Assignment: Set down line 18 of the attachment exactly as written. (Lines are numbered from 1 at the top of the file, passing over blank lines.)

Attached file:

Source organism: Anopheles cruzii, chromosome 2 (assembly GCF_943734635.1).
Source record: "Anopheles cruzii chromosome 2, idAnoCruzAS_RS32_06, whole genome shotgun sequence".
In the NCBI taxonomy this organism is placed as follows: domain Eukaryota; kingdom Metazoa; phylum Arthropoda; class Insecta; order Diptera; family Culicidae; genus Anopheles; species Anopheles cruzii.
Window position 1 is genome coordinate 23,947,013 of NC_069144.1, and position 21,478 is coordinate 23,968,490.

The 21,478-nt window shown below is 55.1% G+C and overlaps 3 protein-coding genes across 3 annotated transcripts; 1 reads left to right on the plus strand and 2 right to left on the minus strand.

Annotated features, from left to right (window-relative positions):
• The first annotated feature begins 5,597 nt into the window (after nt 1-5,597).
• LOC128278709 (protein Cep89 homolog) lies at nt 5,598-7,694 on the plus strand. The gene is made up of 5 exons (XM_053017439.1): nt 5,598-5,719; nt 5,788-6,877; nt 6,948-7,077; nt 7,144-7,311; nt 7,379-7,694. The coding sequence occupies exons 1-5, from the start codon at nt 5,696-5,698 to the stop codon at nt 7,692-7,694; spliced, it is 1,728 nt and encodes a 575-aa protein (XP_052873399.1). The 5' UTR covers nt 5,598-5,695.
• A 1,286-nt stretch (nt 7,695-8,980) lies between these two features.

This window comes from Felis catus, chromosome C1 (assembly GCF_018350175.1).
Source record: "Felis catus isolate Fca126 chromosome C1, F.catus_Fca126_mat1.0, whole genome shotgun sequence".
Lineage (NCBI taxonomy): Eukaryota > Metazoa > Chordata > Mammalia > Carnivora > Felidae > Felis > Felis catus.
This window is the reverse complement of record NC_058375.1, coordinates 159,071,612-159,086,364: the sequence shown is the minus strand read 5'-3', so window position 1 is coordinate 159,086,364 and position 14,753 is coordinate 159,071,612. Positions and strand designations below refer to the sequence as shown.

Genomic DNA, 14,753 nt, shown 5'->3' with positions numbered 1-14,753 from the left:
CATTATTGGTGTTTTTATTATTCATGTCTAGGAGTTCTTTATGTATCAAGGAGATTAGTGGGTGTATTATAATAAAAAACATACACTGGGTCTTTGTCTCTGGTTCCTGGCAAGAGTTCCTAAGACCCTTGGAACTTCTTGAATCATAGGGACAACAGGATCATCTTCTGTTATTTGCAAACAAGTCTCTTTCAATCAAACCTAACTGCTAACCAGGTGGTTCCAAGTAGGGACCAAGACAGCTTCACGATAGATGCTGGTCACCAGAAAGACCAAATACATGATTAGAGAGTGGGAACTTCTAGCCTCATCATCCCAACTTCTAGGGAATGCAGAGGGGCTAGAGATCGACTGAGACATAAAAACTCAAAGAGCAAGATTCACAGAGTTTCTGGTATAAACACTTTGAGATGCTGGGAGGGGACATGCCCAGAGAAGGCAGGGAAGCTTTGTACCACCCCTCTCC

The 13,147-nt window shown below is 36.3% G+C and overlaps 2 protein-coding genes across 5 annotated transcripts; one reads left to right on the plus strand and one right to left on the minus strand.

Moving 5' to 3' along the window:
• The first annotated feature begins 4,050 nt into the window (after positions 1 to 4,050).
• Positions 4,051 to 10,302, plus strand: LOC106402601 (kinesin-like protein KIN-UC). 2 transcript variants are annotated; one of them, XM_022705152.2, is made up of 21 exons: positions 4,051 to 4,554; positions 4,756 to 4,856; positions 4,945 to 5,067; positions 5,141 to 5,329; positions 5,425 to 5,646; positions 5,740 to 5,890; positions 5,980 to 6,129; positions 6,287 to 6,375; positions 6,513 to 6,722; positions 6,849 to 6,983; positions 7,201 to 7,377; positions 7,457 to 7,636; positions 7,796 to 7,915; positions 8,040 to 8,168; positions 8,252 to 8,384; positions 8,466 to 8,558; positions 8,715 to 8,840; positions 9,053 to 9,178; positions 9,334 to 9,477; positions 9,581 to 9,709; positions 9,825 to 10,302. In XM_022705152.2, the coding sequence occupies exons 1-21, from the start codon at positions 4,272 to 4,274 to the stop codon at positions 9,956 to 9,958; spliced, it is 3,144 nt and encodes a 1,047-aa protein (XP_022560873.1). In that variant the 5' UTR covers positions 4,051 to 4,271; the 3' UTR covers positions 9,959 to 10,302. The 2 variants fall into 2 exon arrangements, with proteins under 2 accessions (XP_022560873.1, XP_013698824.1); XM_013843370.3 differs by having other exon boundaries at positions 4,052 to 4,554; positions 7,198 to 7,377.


• The first annotated feature begins 4,050 nt into the window (after positions 1 to 4,050).